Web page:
In 1856 the Second Opium War broke out between Manchu China and Britain and France. The US consul, Townsend Harris, approached shogunate officials with a proposal. It was obvious France and especially Britain would turn their eyes on Japan once they were done with China and the poorly equipped Japanese forces didn’t stand a chance against them. The US government was ready to help… in return for a few favors. These “favors” were the opening of a number of ports to American traders, low import-export duties and the ability of US citizens to live at will in Japan. In return the US would sell weapons, warships and other military materials at much reduced prices and with the highest priority over other customers. The desperate Japanese signed the treaty. This was followed by similar treaties with The Netherlands, Britain, Russia and, more critically, France: after the American Civil War broke out in 1861, France replaced the US as the foremost foreign power in Japan.
This initiated a period of deep turmoil for Japan as the so called traditionalists, generally backing the Tokugawa, battled (often quite literally) those who struggled to to modernize Japan, one way or the other. “Rebel” armies equipped and drilled in European fashion (usually by French military advisers) proved to be unbeatable, effectively dooming the cause of the traditionalists and the Tokugawa.
In 1867 Emperor Komei, a weak figure, died and was succeeded by his fourteen year old son, Prince Mutsuhito. Despite his very young age, Mutsuhito already had very clear ideas. His tutors and teachers had imprinted upon him from a very tender age how the Tokugawa, originally the Emperor’s servants, had taken power from his line and turned the Emperors into little more than religious figureheads.
This needed to stop. Mutsuhito immediately threw his lot with the reformers, giving them his support and his blessings. In 1868 a joint Imperial-Reformist force took Edo (soon to be renamed Tokyo), the Tokugawa’s capital, and Mutsuhito quickly moved there from the ancient Imperial capital of Kyoto. The Meiji Era had started. 
While much has been written about Mutsuhito, it’s obvious that his views were almost the same as those of the reformers. He wanted a strong, modern Japan which could defend himself from foreigners and grow wealthy through industry and trade.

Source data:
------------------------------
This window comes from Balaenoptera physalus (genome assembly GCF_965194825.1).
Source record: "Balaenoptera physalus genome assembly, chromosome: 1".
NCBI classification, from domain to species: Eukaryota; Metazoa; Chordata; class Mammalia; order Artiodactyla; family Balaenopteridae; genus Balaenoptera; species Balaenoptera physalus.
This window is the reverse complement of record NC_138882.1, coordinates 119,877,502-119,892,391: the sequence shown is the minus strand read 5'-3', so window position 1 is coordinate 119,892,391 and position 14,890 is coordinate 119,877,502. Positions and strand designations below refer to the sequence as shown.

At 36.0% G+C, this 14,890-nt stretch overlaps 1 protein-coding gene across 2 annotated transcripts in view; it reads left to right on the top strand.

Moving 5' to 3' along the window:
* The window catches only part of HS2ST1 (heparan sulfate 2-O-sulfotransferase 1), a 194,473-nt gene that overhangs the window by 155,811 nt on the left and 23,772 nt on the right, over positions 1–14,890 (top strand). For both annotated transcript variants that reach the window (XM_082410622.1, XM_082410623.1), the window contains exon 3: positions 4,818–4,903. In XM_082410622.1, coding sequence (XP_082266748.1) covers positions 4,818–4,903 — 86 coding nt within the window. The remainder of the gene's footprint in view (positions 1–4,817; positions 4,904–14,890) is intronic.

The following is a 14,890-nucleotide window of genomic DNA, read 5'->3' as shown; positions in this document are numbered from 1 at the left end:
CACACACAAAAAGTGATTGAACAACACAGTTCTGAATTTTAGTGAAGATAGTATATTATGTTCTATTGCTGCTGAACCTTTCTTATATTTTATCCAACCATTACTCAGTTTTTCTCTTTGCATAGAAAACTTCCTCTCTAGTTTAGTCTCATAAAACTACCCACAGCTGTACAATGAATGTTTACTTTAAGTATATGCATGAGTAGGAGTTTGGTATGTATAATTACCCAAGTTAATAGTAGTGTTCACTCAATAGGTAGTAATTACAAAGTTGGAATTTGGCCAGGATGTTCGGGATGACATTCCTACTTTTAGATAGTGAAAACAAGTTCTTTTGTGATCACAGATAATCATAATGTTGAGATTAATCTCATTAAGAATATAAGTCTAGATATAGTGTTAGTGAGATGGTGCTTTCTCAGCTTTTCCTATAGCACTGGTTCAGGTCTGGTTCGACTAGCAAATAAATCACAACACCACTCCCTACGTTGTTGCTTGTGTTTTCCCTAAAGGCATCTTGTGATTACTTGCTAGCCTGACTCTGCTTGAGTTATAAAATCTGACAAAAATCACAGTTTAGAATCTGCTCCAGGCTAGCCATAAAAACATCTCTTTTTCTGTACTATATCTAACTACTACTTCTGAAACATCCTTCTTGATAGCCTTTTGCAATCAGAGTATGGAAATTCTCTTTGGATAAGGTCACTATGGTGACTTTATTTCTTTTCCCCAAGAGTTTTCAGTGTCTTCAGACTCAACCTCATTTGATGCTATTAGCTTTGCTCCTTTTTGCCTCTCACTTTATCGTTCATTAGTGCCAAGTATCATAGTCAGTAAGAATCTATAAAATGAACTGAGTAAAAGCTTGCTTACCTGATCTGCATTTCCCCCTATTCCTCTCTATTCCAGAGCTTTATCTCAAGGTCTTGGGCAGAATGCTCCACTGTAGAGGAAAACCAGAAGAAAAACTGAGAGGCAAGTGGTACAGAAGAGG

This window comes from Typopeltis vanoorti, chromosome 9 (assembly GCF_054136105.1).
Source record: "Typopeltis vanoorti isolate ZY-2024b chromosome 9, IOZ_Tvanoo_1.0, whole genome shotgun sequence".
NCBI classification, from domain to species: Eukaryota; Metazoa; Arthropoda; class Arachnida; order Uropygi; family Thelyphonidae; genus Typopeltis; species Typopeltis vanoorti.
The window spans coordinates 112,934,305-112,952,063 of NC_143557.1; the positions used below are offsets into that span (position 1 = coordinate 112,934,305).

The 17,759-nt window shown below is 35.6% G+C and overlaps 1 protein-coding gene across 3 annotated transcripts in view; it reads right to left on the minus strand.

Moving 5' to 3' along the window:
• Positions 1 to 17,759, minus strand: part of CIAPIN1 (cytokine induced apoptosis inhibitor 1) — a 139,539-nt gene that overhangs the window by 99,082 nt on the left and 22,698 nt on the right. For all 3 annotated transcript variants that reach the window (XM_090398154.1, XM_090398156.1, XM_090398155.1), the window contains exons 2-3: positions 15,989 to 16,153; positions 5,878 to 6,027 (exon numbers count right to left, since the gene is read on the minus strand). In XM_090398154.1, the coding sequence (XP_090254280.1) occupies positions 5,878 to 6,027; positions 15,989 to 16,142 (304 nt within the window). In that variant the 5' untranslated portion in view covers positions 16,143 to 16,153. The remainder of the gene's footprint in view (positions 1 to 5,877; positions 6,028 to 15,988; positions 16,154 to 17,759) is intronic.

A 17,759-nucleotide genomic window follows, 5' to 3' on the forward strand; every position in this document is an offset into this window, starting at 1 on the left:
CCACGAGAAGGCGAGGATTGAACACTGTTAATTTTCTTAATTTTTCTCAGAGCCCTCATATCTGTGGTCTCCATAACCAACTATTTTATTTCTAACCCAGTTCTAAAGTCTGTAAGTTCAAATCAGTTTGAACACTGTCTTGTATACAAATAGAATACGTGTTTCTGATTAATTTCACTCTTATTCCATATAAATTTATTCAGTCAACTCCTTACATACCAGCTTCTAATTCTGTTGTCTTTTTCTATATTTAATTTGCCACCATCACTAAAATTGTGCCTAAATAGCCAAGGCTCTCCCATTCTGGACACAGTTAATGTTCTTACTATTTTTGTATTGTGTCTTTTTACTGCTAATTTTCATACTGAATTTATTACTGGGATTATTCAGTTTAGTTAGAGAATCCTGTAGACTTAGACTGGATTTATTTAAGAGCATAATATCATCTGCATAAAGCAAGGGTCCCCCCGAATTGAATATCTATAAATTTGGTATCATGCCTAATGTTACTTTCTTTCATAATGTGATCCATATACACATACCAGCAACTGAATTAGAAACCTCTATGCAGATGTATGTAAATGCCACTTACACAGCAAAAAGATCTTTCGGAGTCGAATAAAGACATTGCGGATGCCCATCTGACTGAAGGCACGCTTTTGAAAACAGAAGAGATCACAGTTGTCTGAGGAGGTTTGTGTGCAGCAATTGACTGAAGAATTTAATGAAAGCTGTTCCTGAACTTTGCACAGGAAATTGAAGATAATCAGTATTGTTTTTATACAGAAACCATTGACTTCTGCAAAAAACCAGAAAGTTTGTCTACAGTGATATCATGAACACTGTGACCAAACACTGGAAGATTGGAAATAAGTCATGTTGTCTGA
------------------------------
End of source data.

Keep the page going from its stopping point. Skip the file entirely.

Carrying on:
Unfortunately for him and his newly found allies, things didn’t turn out too well at first.
The Meiji government took modernization in hand in 1868 already. The fulcrum of this modernization was to be State action. Meiji officials scrambled to buy technology, build factories and hire foreign “experts”, often at extravagant rates, to run them.
Obviously the system was abused from day one: just to give an example Meiji officials hired dozens of French loubins (wolf hunters) to exterminate wolves with “modern” methods (chiefly strychnine-poisoned baits), paying each of them a hefty salary and all expenses. While they were undoubtedly effective, the operation cost so much many wondered if it had been worth it.
By 1880, the Meiji government was by all effects bankrupt, having spent fabulous sums in military and industrial modernization and often ending up grossly overpaying whatever shrewd Westerners were selling. This led to what can only be called one of the most massive fire sales in history: the Meiji government put up silk factories, mines, shipyards, steel mills and infinite other State-owned activities for sale, often at incredibly low prices, to avoid a complete meltdown.
However, capital in Japan was relatively scarce at this point so there were only two groups of people who could benefit from it.
The first was made up of those ancient clans which, having grown rich and powerful under the Tokugawa, managed to avoid the purges of the Meiji Restoration by massive bribing and fast talking. Chief among them were the Mitsui and the Sumitomo.